Vascular Screening: The Benefits of Planning Ahead


Being safe rather than sorry

Through virtually any aspect of the medical field, any doctor or specialist will echo the same sentiment: Actively participating in any sort of preliminary test of human health is incredibly beneficial, and can help detect any early stages of disease. For many, screening processes typically come when a patient begins to experience symptoms of a suspected illness. While this can be helpful in diagnosing conditions, in some cases, it's not always caught in time to where the condition is fully curable.

This scenario perfectly describes the importance of engaging in health screenings, either through check-ups at your next doctor appointment, or offered at local community events that specialize in providing preliminary services. All aspects of the human body should be considered, with the vascular system being no exception.

With that being said, there are numerous benefits to undergoing vascular screening, and there are three prominent methods of this service that are prominently used - all available at Vascular Health Clinics' facilities.

What are the benefits?

There are many benefits to undergoing a vascular screening, but the most valuable reason is that it allows you to be actively engaged in your health. With the ability to identify vascular health issues that may otherwise slip under the radar, vascular screening can be extremely valuable to your health, and acts as a key component in managing ailments that may arise.

Whether it's learning about the first signs of stroke, or detecting a condition well in advance, such as an aneurysm or peripheral vascular disease, vascular screening is able to detect these conditions early on, and prevent serious health complications.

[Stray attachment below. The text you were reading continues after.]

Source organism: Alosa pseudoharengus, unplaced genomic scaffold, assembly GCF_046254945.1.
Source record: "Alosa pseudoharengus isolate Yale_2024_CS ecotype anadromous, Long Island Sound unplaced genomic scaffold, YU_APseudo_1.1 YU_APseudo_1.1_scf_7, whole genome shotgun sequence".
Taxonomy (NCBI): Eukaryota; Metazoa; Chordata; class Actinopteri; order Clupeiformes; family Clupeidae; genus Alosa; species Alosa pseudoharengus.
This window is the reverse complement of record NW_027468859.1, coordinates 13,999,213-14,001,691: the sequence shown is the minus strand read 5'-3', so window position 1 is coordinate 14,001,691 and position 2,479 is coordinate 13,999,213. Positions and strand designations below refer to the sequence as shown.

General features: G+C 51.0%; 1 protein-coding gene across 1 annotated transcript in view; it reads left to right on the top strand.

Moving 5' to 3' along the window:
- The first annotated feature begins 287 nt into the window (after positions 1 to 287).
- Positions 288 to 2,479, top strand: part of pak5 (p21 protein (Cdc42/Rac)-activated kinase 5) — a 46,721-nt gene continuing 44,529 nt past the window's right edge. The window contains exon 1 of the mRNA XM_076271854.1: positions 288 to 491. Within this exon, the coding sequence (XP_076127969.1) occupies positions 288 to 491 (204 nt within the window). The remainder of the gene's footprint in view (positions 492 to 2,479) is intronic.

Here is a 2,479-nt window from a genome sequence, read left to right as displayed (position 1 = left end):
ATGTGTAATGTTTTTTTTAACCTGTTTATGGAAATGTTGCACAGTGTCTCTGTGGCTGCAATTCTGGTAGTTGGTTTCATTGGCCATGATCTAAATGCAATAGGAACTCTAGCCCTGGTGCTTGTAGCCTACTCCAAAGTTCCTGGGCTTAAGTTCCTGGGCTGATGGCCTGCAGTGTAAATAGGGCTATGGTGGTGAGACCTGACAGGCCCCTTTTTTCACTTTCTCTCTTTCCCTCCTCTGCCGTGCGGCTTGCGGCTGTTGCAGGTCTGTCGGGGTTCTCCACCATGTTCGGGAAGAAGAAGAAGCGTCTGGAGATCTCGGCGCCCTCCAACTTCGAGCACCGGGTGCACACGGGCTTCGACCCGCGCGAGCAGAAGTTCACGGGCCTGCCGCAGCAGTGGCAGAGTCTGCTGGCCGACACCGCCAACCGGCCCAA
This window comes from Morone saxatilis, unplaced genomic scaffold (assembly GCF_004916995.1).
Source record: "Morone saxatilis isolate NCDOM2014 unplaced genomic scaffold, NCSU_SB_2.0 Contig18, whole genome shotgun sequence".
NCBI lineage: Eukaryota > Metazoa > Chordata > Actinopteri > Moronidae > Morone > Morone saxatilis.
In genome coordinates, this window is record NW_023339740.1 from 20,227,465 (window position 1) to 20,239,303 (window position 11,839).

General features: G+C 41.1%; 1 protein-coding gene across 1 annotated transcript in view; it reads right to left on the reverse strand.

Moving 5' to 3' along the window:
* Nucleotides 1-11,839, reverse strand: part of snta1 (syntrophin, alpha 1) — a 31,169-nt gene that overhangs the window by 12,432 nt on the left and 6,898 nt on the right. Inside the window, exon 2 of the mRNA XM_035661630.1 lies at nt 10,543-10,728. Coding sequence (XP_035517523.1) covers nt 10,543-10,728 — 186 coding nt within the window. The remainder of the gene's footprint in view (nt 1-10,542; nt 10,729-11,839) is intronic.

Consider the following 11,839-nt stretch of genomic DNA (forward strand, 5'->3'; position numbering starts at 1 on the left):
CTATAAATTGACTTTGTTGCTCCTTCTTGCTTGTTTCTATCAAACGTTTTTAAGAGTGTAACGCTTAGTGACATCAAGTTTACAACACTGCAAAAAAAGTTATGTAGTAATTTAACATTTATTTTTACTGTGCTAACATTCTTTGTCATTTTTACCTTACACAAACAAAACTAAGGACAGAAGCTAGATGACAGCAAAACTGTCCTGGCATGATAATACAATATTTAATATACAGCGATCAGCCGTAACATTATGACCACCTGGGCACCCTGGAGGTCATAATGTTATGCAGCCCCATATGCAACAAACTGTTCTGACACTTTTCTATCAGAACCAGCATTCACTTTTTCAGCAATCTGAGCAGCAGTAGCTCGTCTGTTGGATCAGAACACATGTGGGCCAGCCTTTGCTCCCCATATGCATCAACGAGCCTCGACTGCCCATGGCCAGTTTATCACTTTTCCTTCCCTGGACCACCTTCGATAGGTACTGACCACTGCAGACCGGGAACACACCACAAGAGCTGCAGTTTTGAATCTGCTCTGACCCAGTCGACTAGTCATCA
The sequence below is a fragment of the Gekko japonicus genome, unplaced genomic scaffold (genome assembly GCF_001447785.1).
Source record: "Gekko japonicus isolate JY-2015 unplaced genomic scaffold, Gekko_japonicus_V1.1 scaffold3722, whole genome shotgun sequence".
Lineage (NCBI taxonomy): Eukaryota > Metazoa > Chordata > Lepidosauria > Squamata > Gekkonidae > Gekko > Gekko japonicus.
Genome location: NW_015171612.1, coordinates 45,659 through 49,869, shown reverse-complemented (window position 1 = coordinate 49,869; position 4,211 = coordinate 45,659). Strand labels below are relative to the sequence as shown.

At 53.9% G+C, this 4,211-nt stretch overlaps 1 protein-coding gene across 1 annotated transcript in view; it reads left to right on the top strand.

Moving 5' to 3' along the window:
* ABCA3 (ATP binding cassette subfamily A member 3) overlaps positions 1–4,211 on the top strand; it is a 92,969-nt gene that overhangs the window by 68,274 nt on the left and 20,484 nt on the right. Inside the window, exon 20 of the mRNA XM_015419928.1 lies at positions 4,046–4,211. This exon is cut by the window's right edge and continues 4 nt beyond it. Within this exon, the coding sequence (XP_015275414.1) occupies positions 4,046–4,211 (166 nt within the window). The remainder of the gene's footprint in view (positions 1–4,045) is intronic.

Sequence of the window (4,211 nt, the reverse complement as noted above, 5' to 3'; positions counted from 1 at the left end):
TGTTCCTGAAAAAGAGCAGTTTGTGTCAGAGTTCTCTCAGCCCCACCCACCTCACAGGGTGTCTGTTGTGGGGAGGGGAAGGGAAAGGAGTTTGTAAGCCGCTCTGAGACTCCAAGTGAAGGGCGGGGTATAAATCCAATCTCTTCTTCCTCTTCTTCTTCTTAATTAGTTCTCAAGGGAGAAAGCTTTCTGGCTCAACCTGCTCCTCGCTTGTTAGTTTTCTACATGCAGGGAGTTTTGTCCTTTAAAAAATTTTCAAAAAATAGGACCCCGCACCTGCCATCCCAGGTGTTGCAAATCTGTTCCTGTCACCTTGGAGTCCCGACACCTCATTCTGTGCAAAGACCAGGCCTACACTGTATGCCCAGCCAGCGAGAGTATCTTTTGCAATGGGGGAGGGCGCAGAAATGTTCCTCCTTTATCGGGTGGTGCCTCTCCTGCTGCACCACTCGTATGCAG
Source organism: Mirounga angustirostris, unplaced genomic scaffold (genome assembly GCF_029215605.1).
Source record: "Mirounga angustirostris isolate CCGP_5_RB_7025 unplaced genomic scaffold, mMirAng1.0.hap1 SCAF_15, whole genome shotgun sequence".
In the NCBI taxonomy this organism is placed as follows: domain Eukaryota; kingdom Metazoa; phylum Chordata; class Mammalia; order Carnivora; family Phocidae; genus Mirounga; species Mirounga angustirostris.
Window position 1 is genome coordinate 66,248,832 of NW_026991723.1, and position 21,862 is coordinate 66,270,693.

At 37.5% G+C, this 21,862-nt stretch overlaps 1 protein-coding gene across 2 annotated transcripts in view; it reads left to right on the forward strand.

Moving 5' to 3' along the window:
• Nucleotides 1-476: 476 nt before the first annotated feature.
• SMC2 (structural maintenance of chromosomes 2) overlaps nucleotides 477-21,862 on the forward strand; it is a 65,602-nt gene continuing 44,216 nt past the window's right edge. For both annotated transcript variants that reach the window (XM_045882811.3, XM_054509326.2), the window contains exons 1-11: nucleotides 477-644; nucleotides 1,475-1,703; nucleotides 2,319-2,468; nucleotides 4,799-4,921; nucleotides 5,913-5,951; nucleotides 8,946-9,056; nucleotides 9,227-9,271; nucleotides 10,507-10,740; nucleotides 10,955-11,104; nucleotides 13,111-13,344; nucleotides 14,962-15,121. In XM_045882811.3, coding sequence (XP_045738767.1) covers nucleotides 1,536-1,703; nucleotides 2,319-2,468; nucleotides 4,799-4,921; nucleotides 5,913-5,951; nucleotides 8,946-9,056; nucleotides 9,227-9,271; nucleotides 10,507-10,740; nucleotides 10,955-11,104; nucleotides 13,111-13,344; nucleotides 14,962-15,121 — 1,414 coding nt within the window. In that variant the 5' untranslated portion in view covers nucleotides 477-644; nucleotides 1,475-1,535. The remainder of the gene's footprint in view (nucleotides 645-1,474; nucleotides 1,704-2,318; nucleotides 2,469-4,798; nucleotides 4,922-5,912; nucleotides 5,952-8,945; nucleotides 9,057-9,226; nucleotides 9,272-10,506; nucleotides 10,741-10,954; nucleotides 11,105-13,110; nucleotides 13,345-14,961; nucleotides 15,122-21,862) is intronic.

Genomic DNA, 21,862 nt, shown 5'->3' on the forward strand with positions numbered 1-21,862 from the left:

You may be asking yourself right away - now that I'm aware of the major benefits of having a vascular screening done, am I in a demographic where this process is more important to undergo than others? If this is the case, you should know that there are a few different demographics that members of at-risk vascular conditions are recommended to take part in.

  • 50 years or older
  • History of diabetes
  • High blood pressure
  • High cholesterol
  • Obesity
  • Physical inactive
  • Smoking or use of tobacco products
  • History of stroke
  • Coronary artery or heart disease

Additionally, if you find yourself experiencing symptoms, such as leg pain, difficulty walking, shortness of breath, or chest pain, you should immediately mention these to a doctor as soon as possible, who will keep them in mind when undergoing in a vascular screening.

Three Types of Vascular Screening



Carotid Ultrasound

A carotid ultrasound measures blockages in the two main arteries to the brain, which help to supply oxygenated blood so the organ can work properly. The test is recommended for people with high blood pressure and, in certain cases, can be extremely valuable in diagnosing any potential risk for stroke.


Aortic Ultrasound

In an aortic ultrasound helps to measure the size of the aorta - a major artery located in the stomach area, which acts as the largest blood vessel in the body. An aortic ultrasound can be helpful in diagnosing an abdominal aortic aneurysm. It is highly recommended that patients over the age of 65 or older, particularly those who have ever smoked, undergo an aortic ultrasound, due to an AAA's prominence in that age range.


Ankle Brachial Index

Lastly, an ankle brachial index helps to measure blood pressure using cuffs on the arms and above the ankles to diagnose peripheral arterial disease (PAD), a hardening of the arteries, also known as atherosclerosis, that can lead to various vascular-related conditions.